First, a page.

Working Ratio Definition
The working ration is an accounting ratio that determines if a company can recover operating expenses from its yearly revenue. If the working ratio is low, it signifies that the firm is financially sustainable. A lower value represents a small portion of the gross income of a company will be used to pay its expenses, and then, the company will still have lots of money for making due bill payments. This ratio is ascertained by considering the total expenses for a year, and then dividing it by the gross income for that year. The expenses should not include depreciation and debt-related costs.
A Little More on What is a Working Ratio
A working ratio can work as a litmus test for knowing the financial position of a company. If the working ratio of a company is less than 1, it means that it will be able to recover its operating or day-to-day expenses easily. In case, it is more than 1, it states that it will not be possible for the company to recover its operating expenses. If this continues for a longer time period, it may affect the productivity and operations of the company.
An example for working ratio
XYZ Company has been making widgets since the 1900s. In spite of being in the industry for so long, the firm doesn’t adapt to the changing environment, and resists being in sync with the modern technology. They don’t use modern equipment to have an edge over its competitors. This traditional approach makes them spend too much on maintaining and repairing their old equipment. Even, they tend to lose market share every year to its rivalries. As a result, their expenses keep rising, and they lack enough funds (income) to pay for these expenses. As per the recent calculation, their working ratio went beyond 1, and analysts believe that it will keep increasing.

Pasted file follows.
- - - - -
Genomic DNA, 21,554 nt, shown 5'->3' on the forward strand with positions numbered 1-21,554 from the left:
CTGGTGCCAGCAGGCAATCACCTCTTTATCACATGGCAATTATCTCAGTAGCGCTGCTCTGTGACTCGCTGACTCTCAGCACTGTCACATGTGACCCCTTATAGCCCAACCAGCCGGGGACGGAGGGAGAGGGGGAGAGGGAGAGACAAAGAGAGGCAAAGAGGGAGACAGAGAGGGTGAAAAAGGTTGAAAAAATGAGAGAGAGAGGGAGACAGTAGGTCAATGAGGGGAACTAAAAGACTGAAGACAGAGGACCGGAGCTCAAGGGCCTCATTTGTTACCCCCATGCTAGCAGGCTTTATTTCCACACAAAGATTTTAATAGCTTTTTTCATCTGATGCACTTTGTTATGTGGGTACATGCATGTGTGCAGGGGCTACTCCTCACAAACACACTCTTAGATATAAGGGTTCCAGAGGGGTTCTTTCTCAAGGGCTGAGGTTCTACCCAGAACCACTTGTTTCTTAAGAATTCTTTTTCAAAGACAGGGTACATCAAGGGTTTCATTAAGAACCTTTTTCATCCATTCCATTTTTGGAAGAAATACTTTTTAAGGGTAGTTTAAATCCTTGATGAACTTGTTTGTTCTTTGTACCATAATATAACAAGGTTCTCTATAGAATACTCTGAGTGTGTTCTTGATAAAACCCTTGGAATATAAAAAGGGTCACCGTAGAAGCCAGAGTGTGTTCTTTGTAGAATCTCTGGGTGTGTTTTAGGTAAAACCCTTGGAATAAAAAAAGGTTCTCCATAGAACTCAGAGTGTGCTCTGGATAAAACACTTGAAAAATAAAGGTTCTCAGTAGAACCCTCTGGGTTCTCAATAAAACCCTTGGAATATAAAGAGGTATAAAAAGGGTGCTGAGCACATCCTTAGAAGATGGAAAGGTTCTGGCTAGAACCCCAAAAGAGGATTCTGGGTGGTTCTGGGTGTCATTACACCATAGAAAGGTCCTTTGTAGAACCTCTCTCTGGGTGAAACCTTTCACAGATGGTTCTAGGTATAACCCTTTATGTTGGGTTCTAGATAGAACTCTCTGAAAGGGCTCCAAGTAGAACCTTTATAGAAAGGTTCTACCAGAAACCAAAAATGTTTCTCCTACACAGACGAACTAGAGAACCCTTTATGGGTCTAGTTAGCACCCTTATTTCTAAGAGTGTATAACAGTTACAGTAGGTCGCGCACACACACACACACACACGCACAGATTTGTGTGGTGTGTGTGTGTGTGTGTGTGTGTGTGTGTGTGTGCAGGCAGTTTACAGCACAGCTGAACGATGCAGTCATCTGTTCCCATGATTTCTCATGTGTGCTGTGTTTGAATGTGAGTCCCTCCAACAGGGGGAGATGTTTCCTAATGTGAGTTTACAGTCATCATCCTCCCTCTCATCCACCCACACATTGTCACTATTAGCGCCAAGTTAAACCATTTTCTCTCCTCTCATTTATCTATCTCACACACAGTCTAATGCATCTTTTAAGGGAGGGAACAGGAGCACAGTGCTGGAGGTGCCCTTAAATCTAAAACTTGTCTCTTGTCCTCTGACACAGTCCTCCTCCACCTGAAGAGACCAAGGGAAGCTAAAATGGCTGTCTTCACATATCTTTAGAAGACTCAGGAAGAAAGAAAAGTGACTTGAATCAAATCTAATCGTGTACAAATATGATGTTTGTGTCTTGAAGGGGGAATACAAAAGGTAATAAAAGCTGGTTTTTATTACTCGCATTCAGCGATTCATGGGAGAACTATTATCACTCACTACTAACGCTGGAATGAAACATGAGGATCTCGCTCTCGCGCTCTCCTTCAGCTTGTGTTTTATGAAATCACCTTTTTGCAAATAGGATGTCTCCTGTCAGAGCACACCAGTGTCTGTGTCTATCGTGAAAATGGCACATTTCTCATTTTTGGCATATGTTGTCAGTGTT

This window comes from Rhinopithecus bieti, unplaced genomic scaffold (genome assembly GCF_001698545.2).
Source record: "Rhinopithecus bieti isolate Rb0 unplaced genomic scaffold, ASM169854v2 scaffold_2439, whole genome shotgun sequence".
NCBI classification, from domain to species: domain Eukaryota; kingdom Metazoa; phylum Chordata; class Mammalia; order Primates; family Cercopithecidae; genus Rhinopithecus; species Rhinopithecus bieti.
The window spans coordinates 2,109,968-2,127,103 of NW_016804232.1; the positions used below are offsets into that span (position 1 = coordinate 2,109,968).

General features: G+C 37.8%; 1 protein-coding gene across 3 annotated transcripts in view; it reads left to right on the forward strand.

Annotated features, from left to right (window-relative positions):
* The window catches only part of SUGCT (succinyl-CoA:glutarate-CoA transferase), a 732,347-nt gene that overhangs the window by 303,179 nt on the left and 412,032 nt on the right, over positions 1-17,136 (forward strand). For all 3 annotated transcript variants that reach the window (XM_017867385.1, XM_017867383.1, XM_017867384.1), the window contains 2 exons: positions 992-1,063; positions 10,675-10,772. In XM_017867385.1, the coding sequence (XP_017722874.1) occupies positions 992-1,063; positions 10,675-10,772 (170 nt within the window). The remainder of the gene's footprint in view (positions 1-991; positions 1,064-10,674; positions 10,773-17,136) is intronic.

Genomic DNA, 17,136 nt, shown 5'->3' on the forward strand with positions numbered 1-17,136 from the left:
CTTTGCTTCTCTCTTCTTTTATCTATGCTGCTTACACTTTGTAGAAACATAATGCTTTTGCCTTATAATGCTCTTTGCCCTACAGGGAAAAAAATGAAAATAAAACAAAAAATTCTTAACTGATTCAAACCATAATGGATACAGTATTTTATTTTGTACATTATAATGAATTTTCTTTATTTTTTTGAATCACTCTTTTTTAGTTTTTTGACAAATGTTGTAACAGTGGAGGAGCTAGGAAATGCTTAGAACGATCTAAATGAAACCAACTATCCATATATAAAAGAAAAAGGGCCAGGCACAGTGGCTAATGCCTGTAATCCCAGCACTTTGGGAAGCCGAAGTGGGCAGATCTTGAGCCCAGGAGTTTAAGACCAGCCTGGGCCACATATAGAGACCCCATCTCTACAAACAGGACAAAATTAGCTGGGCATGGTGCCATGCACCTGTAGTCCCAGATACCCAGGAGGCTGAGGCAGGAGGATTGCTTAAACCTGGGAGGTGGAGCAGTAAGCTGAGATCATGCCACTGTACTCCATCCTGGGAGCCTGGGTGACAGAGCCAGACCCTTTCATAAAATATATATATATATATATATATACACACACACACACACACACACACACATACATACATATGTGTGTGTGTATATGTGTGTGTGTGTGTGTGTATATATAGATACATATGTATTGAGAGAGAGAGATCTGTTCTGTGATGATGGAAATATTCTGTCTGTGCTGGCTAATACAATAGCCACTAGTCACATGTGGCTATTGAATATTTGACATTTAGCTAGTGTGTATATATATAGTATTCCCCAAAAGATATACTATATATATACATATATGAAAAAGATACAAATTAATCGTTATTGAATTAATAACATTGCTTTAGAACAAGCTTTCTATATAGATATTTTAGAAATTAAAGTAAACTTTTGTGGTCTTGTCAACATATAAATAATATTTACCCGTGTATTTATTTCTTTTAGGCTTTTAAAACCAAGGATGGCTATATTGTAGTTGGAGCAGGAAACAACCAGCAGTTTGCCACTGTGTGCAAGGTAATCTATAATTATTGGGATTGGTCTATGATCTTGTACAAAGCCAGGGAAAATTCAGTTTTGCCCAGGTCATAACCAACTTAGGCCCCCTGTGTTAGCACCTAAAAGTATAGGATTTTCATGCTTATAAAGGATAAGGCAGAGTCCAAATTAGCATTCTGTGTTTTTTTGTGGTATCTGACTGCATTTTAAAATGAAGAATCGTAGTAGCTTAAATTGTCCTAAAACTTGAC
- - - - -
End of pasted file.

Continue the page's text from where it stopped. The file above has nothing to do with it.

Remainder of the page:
References for “Working Ratio”
Academic research for “Working Ratio”
The merchandising ratio: A comprehensive measure of working capital strategy, Cote, J. M., & Latham, C. K. (1999). The merchandising ratio: A comprehensive measure of working capital strategy. Issues in Accounting Education, 14(2), 255-267.
Alternative accounting measures as predictors of failure, Beaver, W. H. (1968). Alternative accounting measures as predictors of failure. The accounting review, 43(1), 113-122.
The accounting assessment of competitive position, Simmonds, K. (1986). The accounting assessment of competitive position. European Journal of marketing, 20(1), 16-31.
Some empirical bases of financial ratio analysis, Horrigan, J. O. (1965). Some empirical bases of financial ratio analysis. The Accounting Review, 40(3), 558.
Improving the communication function of published accounting statements, Smith, M., & Taffler, R. (1984). Improving the communication function of published accounting statements. Accounting and Business Research, 14(54), 139-146.